An anomalous KREEP-rich region of limited extent (16% of the surface), known as the Procellarum KREEP Terrane (PKT), was formed during the final phase of LMO solidification through extreme (>99.5%) fractional crystallization which occurred 4.492 (±0.061) b.y. ago. (Korotev 2005). This region is also thought to be the source of an ultramafic upper mantle melt that was the parent magma of the Mg-suite rocks. Through studies of Sm–Nd data from lunar samples, it was determined that solidification of the LMO was complete in 60–200 m.y. after its onset, at least by 4.417 (±0.006) b.y. ago (Boyet and Carlson, 2007; Grange et al., 2009). Based on Pb–Pb dating of zircon crystals, this LMO crystallization interval has been refined to 100 m.y. (Nemchin et al., 2009). Nemchin et al. (2009) determined that the formation of an anorthosite crust could not begin until 80–85% of the magma ocean had crystallized, which would allow relatively rapid cooling over a time interval of ~50 m.y. The final 25% of crystallization would have taken place under an insulating anorthosite crust over a similar time interval of ~50 m.y. Based on zircon crystallization studies, it was determined by Grange et al. (2009) that all magmatic activity in at least some locations (e.g., Serenitatis) had completely ended by 4.2 b.y. ago. According to Crow et al. (2011), the Pb–Pb ages of Apollo zircons show a peak at ~4.33 b.y. A somewhat younger Pb–Pb age of 3.953 (±0.018) b.y. was found for a large zircon grain located in the breccia lithology of NWA 773; this attests to the incorporation of some older material located in close proximity to the brecciation event (Shaulis et al., 2017).

It is possible that the parent magma assimilated material containing a high-K KREEP composition and a high LREE/HREE ratio, or alternatively, material with a high RE-merrillite composition. This assimilation produced the high incompatible element abundances present in the later-formed rocks. In contrast to this assimilation scenario, it was suggested by Shearer et al. (2005) that the observed compositional diversity of KREEP-rich magmas is more consistent with the addition of the KREEP component to the basaltic magma during the melting phase, prior to olivine crystallization. In support of the source mixing model, Borg et al. (2005) concluded that the 87Rb–86Sr ratio of NWA 773 would require 22% KREEP assimilation by the parental magma compared to only a 2% KREEP addition to the source magma. The low Fe content and high Mg# determined for NWA 773 are more consistent with a lower proportion of KREEP as predicted by the source mixing model. Nevertheless, it is now being considered by some that the KREEP component was incorporated into those specific lunar samples through a late impact into the Procellarum KREEP Terrane.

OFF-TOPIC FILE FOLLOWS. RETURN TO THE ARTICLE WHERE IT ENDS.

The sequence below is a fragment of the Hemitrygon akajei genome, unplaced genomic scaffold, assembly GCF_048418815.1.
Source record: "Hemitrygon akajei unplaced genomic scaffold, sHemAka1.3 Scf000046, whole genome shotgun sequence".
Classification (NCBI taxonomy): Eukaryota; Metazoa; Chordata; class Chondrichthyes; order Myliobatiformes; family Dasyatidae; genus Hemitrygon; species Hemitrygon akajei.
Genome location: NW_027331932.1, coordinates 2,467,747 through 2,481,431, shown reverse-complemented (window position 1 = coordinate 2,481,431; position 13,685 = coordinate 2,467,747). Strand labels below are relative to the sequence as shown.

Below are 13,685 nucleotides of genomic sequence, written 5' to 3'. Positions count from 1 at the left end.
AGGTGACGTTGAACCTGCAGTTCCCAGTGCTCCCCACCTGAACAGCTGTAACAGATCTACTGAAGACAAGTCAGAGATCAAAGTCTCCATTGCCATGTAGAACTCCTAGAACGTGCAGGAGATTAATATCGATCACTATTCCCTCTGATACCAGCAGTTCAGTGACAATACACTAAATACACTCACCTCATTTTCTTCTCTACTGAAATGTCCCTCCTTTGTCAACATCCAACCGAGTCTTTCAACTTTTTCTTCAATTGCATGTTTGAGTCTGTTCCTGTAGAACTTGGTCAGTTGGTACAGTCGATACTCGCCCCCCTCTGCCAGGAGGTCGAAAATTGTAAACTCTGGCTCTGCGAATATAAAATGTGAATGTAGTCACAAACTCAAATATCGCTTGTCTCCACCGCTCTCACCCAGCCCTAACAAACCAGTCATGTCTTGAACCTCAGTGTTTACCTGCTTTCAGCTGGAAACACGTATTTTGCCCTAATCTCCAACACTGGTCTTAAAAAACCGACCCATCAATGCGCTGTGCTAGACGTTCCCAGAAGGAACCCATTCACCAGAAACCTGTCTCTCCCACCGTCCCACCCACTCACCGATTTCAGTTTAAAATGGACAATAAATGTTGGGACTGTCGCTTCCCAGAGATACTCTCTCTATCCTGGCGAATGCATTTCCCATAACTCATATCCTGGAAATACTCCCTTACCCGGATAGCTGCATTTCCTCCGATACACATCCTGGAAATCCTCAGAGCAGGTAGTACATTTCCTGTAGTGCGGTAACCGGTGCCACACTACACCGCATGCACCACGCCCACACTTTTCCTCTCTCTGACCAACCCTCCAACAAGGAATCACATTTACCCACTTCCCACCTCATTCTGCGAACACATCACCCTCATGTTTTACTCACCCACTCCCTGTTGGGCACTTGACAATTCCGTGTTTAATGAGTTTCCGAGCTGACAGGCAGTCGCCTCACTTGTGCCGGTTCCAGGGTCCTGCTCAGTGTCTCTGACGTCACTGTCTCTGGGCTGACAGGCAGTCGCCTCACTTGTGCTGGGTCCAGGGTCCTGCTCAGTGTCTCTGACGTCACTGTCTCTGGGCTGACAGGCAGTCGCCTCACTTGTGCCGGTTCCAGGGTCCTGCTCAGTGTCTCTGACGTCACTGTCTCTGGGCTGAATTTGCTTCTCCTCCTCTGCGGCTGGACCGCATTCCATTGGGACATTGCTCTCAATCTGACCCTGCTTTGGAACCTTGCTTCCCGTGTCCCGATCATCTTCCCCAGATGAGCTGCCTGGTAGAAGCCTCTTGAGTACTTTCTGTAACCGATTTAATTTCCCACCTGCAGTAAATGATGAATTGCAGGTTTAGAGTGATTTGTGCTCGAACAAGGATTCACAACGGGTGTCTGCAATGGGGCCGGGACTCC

The parent magma underwent differentiation by fractional crystallization, and a Ti-containing cumulus ilmenite was gravitationally extracted. The magma eventually formed plutons of Mg-suite material (petrogenetically distinct from the Mg-suite material from the PKT region), which then intruded the lower crust in some regions of the Feldspathic Highlands Terrane. This Fe-enriched magma may have been part of a shallow layered intrusive, or possibly a thick differentiated lava flow. Crystallization occurred as the melt cooled from ~1200°C to 1050°C. The upper mantle, composed of ultramafic, olivine-rich dunite or harzburgite, may have contributed melt material to the crystallization process of the Mg-suite rocks. The crystallization sequence from the base of the crust upwards was inferred as follows: dunite (>90 vol% olivine) → troctolite (magnesian olivine + 10–60 vol% plagioclase) → norite (low-Ca orthopyroxene + 10–60 vol% plagioclase) → gabbro (high-Ca clinopyroxene + 10–60 vol% plagioclase) → anorthosite (>90 vol% plagioclase). This lunar crystallization sequence is unlike that of any terrestrial oceanic or continental basalt; in the terrestrial case, gabbroic high-Ca pyroxene crystallizes before noritic low-Ca pyroxene. The International Union of Geological Sciences—Subcommission on the Systematics of Igneous Rocks, having established a Working Party on the classification of lunar rocks, has adopted a Classification System for Lunar Rocks.

Northwest Africa 773 is probably derived from an upper mantle or lower-crustal parent melt that was mixed with a KREEP-rich melt component, possibly within a deep pluton. This mixture later intruded into upper crustal rock where crystallization under relatively rapid cooling conditions occurred within a shallow dike or sill (a hypabyssal rocktype), or possibly within a thick lava pool. Elemental distributions within the cumulate lithology provide evidence of cooling rates consistent with this scenario. Ultimately, differentiation of the melt produced the various components that are incorporated into the NWA 773 breccia lithology.